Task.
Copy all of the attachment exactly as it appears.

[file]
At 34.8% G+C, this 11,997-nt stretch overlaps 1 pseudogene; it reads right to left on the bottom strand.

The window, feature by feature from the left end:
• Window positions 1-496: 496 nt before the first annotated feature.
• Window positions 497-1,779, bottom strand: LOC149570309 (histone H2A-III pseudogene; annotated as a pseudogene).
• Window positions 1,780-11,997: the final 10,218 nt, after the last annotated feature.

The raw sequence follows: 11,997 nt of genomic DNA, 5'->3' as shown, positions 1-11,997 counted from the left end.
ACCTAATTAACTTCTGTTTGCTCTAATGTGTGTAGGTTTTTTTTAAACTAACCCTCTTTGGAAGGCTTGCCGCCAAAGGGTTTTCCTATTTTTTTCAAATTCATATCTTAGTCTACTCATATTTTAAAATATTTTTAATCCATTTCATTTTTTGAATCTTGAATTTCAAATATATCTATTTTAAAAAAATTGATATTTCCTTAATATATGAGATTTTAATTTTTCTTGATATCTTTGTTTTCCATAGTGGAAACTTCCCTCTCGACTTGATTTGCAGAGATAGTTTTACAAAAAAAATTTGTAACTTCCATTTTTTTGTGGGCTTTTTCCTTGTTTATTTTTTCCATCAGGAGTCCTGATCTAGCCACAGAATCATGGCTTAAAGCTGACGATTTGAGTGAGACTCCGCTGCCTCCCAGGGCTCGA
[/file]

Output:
At 34.8% G+C, this 11,997-nt stretch overlaps 1 pseudogene; it reads right to left on the bottom strand.

The window, feature by feature from the left end:
• Window positions 1-496: 496 nt before the first annotated feature.
• Window positions 497-1,779, bottom strand: LOC149570309 (histone H2A-III pseudogene; annotated as a pseudogene).
• Window positions 1,780-11,997: the final 10,218 nt, after the last annotated feature.

The raw sequence follows: 11,997 nt of genomic DNA, 5'->3' as shown, positions 1-11,997 counted from the left end.
ACCTAATTAACTTCTGTTTGCTCTAATGTGTGTAGGTTTTTTTTAAACTAACCCTCTTTGGAAGGCTTGCCGCCAAAGGGTTTTCCTATTTTTTTCAAATTCATATCTTAGTCTACTCATATTTTAAAATATTTTTAATCCATTTCATTTTTTGAATCTTGAATTTCAAATATATCTATTTTAAAAAAATTGATATTTCCTTAATATATGAGATTTTAATTTTTCTTGATATCTTTGTTTTCCATAGTGGAAACTTCCCTCTCGACTTGATTTGCAGAGATAGTTTTACAAAAAAAATTTGTAACTTCCATTTTTTTGTGGGCTTTTTCCTTGTTTATTTTTTCCATCAGGAGTCCTGATCTAGCCACAGAATCATGGCTTAAAGCTGACGATTTGAGTGAGACTCCGCTGCCTCCCAGGGCTCGA